Shaheen proposes ACA insurance market funding fixAugust 24, 2017
CLAREMONT — U.S. Sen. Jeanne Shaheen (D-NH) joined city officials and healthcare leaders on Wednesday for a roundtable forum on potential changes to the Affordable Healthcare Act after her introduction of the Marketplace Certainty Act in June.
The act, currently working its way through a committee, would change the way that cost-sharing reductions are funded. Cost-sharing reductions (CSRs) are essentially subsidies that reduce out-of-pocket costs and insurance co-pays for low-income earners under the ACA. To qualify for CSRs, applicants must make between 100 percent and 250 percent of the federal poverty rate – about $12,000 per year in 2017. Those making less than the poverty rate might qualify for Medicaid.
“I am hopeful that out of all the chaos, we will see something positive happen,” Shaheen said of the current insurance debates.
Under the ACA, insurance companies are required to provide CSRs, but there is currently no legislation that appropriates federal funding for the program. While the current administration has announced as recently as the beginning of August that they will continue to reimburse insurance companies for providing CSRs, there is uncertainty over their commitment to continue doing so.
“If we were to design another healthcare system, we wouldn’t design what we have today in regards to insurance,” Shaheen said.
On top of that, a legal challenge brought by the Republican members of the House of Representatives was won on May 12, 2016. U.S. District Court Judge for the District of Columbia Rosemary Collyer ruled in favor of the House that the current funding of CSRs is technically unconstitutional.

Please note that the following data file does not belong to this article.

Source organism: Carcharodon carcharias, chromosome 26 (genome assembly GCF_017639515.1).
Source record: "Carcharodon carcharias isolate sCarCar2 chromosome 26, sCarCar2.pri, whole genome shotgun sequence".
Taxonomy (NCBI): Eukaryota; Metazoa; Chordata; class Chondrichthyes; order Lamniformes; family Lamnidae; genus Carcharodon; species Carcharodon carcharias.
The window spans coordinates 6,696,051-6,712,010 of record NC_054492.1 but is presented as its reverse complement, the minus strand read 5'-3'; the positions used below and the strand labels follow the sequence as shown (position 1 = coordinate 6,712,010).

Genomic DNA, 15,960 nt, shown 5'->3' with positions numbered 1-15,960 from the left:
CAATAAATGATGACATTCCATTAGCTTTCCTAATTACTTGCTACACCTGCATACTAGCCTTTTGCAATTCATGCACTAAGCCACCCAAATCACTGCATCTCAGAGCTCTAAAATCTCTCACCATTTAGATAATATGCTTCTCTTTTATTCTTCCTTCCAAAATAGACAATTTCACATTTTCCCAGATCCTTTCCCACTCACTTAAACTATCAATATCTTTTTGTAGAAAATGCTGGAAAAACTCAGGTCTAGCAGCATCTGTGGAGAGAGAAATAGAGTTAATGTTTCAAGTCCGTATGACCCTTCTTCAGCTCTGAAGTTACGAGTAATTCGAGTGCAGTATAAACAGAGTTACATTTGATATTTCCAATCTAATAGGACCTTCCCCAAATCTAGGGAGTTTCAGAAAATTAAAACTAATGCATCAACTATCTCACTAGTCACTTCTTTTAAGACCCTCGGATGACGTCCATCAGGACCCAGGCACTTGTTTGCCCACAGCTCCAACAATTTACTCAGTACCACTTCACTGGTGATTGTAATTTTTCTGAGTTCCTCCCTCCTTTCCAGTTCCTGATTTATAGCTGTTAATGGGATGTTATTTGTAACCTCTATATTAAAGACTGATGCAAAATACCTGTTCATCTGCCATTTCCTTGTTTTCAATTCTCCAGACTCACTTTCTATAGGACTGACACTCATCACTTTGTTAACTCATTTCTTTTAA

Although arguments were made that the funding of CSRs under Section 1402 of ACA was inextricably related to the appropriation of funds for tax credits under Section 1401, the act never explicitly contained any information on Congressional appropriation.
The United States Constitution requires that only Congress can authorize the appropriation of money from the federal treasury and that it must be made explicit in any legislation, Collyer wrote in her opinion. With that, the practice of reimbursing insurance providers for CSRs was declared unconstitutional.
The tail-end of the Obama administration still reimbursed insurance providers for CSRs despite the ruling, and the Trump administration, thus far, has also continued the practice. But with uncertainty over the continuation of the practice, insurance providers are also uncertain of whether to hike their premiums to offset the loss of reimbursement.
According to a fact sheet from the American Academy of Actuaries, if the subsidies are eliminated with the requirements for providing them intact, unsubsidized individuals would foster the brunt of an increase in premiums to account for the profit margin losses.
In 2017, the Congressional Budget Office estimated that about $7 billion was spent by the federal government on CSR reimbursements. Between 2017 and 2027, the reimbursements are expected to cost upwards of $135 billion.
Despite the uncertainty in the insurance market due to aspects of ACA, Shaheen said, she does not support efforts to repeal the entire act. Likewise, many of the hospital leaders in attendance said that the ACA is vital to their business practices.
“We definitely have to fix it,” Valley Regional Hospital President CEO Peter Wright, FACHE, said of ACA. “I think the Affordable Healthcare Act has been very good for our communities. Like anything, it has some things that could use some work.”
City officials, like City Manager Ryan McNutt and Mayor Charlene Lovett, said that Valley Regional is an important aspect of the economic development of the city. If the hospital were to incur any financial losses, the economic impacts on the area would be tremendous, McNutt said.
“If Valley Regional went away, that would have catastrophic effects not only on the patients but also on Claremont and the development efforts here,” McNutt said.
Lovett also said that it is in the city’s best interest to have an economically viable hospital.
“One of our community’s priorities at this point is the screening and prevention of lead-based paint,” Lovett said. “We cannot do that without the help of Valley Regional.”
By: Timothy LaRoche
Source: Eagle Times
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